NFC East: Who Will They Sign?

What are the top position needs of the NFC East teams ... and why? And who are they likely to turn to in the draft if they can't fill those positions through free agency? Find out inside...

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DALLAS COWBOYS
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TEAM NEEDS

1. Wide receiver: In Terrell Owens and Terry Glenn, the Cowboys believe they have one of the top receiving tandems in the league. Both topped 1,000 yards last season. But they will be 34 and 33 next season, respectively, meaning the Cowboys need to start developing a lead receiver for the future. This will be a point of emphasis in the draft.

2. Free safety: Patrick Watkins was a typical rookie starter last year at free safety. He had his moments but he also was victimized for big plays. The Cowboys like his potential and think he has the chance to develop into a solid player. However, it's important that the Cowboys improve the position immediately because of the desire to take strong safety Roy Williams out of coverage and use him close to the line of scrimmage. 

3. Defensive tackle: The Cowboys like nose tackle Jason Ferguson but they have no depth behind him. They need help here.

DRAFT SCOUT SKINNY

The Cowboys have not selected an offensive player in the first round since tight end David LaFleur in 1997. This is not lost on owner Jerry Jones, who said he would be inclined to go offense first in 2007 if all things are equal. Add that to the fact that the Cowboys also recognize a need to develop a lead receiver for the future because of the advanced age of starters Terry Glenn and Terrell Owens. If the Cowboys go offense it will be receiver. A name to keep in mind is Dwayne Bowe of Louisiana State. If the Cowboys don't go receiver, then look for them to get safety Reggie Nelson of Florida. The Cowboys would love to find a true free safety to play opposite strong safety Roy Williams. It would allow them to use Williams close to the line of the scrimmage, giving him a chance to do what he does best while reducing his liability in coverage. If the Cowboys don't pick up Nelson in the first round, they could grab Texas' Michael Griffin is he's still on the board in the second round.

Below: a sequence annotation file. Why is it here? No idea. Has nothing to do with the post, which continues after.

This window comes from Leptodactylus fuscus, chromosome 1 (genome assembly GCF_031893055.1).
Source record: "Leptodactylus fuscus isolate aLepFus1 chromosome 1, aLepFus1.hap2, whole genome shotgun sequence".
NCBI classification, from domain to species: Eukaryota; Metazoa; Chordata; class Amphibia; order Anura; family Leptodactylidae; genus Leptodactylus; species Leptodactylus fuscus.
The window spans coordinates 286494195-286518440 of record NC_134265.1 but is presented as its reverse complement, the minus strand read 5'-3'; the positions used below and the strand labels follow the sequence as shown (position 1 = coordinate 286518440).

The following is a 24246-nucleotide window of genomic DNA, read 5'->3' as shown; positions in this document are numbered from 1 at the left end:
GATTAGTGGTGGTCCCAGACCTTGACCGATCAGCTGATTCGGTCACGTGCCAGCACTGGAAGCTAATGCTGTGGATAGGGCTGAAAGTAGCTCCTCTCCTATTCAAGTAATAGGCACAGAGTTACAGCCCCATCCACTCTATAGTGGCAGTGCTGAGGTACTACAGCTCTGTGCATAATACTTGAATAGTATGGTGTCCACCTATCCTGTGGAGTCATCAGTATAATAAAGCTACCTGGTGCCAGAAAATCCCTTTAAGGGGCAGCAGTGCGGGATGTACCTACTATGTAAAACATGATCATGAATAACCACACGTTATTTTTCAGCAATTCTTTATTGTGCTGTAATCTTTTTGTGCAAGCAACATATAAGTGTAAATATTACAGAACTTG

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NEW YORK GIANTS
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TEAM NEEDS

LB LaVar Arrington(Getty Images/Jamie Squire)
1. Outside linebacker: The loss of Arrington and Emmons, the uncertain status of Brandon Short (testing the UFA market), the continued disappointment of Reggie Torbor and the unknown quality of last year's rookie, Gerris Wilkinson, demands another athletic outside linebacker. 

2. Defensive tackle: The Giants got lucky with Barry Cofield, the first of two fourth round picks last year. He started all 17 games and played well. The veteran Fred Robbins had a career year, which should not be expected again, and the backup provided by former first round pick William Joseph is non-existent. 

3. Cornerback: In 2005 the Giants spent their No. 2 pick on LSU's Corey Webster. So far, the investment hasn't produced much profit. Injuries have hampered his progress and the other cornerbacks, including a few UFA guys last year (Sam Madison, R.W. McQuarters), have not played much better. It's time to re-load at a position relatively deep in this draft. 

DRAFT SCOUT SKINNY

Based on how the balance of the free agency period goes, the Giants could go a number of directions with their top picks. New York signed former Browns RB Reuben Droughns to pair up with 6-foot-4, 265-pound Brandon Jacobs. But they could look for a promising rookie deeper in the draft to plug in behind him. Most observers feel they are focusing on either a defensive tackle or an outside linebacker in the first round.

If they use their top pick on a defensive tackle, Amobi Okoye of Louisville or DeMarcus "Tank" Tyler of North Carolina State would be worth a look if they are on the board. But with their need for help at cornerback, Aaron Ross of Texas could be a first-round pick or Chris Houston of Arkansas would be worth looking at in the second round.

The linebackers were banged up last year; now, with the departure of Emmons and Arrington, there is paucity. Wilkinson might be an answer but he has had no chance to prove himself. Cornerback is another need, but with numbers and experience in the backfield it is not likely the Giants will spend their top pick there.
A suspicion exists that last year's top pick, defensive end Mathias Kiwanuka, might be shifted to strong-side linebacker. That would create a need for another end but eliminate the need for a first-round linebacker. If the Giants don't make that move, they could add Rufus Alexander of Oklahoma (or Lawrence Timmons of Florida State) with their first pick. But if they pass on LB in the first round, one must be found in the second or third round.